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  • Kelsee Campbell

Mental Fortitude In The Outdoors

Updated: Jul 12

Overcoming mental limitations in backcountry sports (and life)


"Your mind is your limitation."

It's the classic quote meant to inspire strength, resilience and the mental fortitude to overcome all obstacles. I have never doubted the quote's validity, but I also couldn't vouch for it either. You see, I hadn't truly pushed myself out of my comfort zone. And when I say "comfort zone", I mean complex, questionable I-have-no-idea-what-I'm-doing comfort zone. That is, until I began my backcountry sports journey.


I've always been an explorer at heart. I reread books like Call of the Wild & Into the Wild because they sparked a curious, adventurous interest in me. I wanted to take my outdoor pursuits to the next level, beyond hiking. I wanted to explore remote areas, learn complex outdoor activities and push myself beyond physical limitations. But at the end of the day, I never had the courage to take the next step. I'm a methodical individual that loves to research before diving into something complex, yet at the same time, I found myself coming up with excuses as to why I wasn't pushing my backcountry boundaries.


"How do I know what gear to buy for backcountry skiing and mountaineering? When should I take the avalanche course? Will I even be able to assess terrain?"


I began to realize that all of my questions were holding me back from taking the next step, so I started changing my language from No to Alright, let's do it. From that moment, I began my true, personal growth journey that has molded me into the woman that I am today.


I failed a lot throughout the process, from navigation challenges, to summit bails, to hard falls climbing. With each failure, I quickly adapted and became a much more, well-rounded outdoors-woman. I realized that life is full of opportunities to fail, adapt and overcome based on experiences. Now you could say I have a lot of outdoor experiences in my "backcountry portfolio"—ice and rock climbing, backcountry skiing, mountaineering and much more.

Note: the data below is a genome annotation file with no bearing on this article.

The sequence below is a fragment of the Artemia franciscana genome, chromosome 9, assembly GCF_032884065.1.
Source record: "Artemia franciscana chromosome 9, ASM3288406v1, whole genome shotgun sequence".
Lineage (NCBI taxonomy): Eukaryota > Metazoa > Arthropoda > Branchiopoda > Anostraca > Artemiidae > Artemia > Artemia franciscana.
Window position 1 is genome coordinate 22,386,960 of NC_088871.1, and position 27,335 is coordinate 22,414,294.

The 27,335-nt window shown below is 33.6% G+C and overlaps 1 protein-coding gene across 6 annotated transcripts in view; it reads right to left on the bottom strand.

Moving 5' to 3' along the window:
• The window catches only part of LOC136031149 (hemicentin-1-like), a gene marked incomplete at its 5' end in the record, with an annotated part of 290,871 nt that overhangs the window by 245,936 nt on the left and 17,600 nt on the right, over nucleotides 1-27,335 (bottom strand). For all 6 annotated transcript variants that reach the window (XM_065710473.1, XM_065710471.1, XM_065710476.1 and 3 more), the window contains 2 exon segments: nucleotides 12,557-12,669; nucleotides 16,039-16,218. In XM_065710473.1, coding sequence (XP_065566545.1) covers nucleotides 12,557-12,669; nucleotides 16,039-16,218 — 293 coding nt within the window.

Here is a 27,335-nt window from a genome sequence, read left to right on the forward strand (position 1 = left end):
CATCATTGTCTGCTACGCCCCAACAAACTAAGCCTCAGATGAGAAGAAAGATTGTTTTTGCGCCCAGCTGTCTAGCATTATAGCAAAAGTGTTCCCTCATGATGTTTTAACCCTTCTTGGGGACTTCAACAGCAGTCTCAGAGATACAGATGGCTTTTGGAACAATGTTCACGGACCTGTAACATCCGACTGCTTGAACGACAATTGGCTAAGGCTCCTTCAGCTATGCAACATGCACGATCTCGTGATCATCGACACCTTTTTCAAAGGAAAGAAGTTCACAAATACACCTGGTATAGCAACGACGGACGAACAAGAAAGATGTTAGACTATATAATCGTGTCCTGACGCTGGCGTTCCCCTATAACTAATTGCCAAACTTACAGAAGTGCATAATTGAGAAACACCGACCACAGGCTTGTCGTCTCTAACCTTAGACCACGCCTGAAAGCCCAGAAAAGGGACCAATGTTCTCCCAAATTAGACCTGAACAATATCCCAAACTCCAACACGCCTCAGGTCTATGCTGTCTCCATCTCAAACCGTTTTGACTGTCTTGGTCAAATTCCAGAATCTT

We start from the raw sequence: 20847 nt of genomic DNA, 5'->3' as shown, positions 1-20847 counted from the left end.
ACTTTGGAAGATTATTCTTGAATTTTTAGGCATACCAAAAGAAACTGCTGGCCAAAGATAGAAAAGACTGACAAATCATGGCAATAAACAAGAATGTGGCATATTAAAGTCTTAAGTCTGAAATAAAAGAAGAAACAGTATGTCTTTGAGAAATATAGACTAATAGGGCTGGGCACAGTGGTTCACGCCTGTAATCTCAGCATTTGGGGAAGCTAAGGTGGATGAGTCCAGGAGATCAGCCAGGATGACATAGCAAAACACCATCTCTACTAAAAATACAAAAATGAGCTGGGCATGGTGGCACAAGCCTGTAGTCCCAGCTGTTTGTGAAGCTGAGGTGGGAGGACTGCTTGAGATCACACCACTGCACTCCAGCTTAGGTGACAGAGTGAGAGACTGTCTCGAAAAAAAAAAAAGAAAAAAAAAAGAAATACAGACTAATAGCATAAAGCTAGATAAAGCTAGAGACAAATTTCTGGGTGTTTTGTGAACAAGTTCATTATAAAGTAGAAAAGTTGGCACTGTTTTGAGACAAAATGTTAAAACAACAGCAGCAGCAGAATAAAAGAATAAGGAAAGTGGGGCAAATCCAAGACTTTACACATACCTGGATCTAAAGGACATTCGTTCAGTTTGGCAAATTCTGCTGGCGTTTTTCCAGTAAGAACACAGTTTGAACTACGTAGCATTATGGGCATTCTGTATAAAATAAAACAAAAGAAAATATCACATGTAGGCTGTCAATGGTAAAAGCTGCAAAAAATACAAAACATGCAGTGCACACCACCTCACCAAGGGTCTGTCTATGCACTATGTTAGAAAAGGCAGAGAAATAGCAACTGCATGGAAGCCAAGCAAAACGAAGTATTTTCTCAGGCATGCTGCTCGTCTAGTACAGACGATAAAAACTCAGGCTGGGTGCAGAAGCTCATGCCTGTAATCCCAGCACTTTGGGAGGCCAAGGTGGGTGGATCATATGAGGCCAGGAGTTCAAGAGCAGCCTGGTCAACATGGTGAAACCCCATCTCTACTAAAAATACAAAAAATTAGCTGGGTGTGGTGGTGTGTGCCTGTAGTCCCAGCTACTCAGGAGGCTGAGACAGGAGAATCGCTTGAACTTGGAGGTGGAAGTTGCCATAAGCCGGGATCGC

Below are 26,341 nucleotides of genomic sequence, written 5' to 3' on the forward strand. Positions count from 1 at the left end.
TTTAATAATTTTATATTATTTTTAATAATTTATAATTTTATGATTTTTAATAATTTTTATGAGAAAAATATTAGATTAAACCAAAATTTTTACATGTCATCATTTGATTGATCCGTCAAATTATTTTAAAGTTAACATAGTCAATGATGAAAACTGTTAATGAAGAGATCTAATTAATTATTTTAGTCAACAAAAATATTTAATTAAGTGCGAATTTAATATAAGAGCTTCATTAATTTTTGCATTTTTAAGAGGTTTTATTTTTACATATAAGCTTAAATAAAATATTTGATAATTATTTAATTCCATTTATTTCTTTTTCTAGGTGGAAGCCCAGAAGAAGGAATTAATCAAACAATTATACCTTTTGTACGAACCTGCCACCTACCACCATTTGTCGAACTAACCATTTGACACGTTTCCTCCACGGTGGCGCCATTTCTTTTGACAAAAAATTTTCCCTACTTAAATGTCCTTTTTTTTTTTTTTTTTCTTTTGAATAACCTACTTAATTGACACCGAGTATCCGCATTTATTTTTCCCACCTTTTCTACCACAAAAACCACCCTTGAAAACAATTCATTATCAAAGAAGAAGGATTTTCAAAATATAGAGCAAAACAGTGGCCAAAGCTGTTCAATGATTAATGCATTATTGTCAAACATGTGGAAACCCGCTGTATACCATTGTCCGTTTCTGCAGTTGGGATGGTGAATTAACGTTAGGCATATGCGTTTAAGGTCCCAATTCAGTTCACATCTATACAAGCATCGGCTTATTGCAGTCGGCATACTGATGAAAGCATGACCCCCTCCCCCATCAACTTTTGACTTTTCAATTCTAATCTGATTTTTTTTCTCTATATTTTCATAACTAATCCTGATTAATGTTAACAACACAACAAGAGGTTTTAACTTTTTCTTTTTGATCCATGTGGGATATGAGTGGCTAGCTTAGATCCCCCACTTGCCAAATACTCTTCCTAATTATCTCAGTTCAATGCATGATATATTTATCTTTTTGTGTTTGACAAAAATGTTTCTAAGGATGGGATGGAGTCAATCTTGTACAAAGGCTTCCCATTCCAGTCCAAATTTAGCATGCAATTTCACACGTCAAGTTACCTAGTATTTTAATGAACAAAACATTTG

So, what changed? Here are my findings (and friendly reminders) based on my experience:


  1. Research is key... the only reason you feel uncomfortable is because you don't understand it. We are lucky to have a database of knowledge right at our fingertips... take the time to read, watch videos and speak with sport or industry experts.

  2. Get hands on... go into the field with a (really) good friend who doesn't mind taking time to show you the ropes. If you don't have an expert friend, then look into taking a course through reputable organizations in your area.

  3. You'll look a little clueless... and that's okay. Everyone has to start from square one at some point. Maybe you forget to flake the rope and now it's getting all tangled as your partner is climbing. You suddenly feel like everyone is looking at you, and maybe they are, but regardless it's important to learn from our mistakes so we can correct it in the future.

  4. Your mind is your biggest limitation... is what it all comes down to. It's important to understand if it's mind or matter that is pulling you back. If you practice pushing yourself, even when your mind is saying I can't do it, you will be amazed at what you can accomplish.


Whether it's outdoor sports, personal relationships or professional goals—it's important to understand that we grow as individuals when we are put into uncomfortable situations. It's okay to be uncomfortable, but not to a point where it's holding you back.


Onward!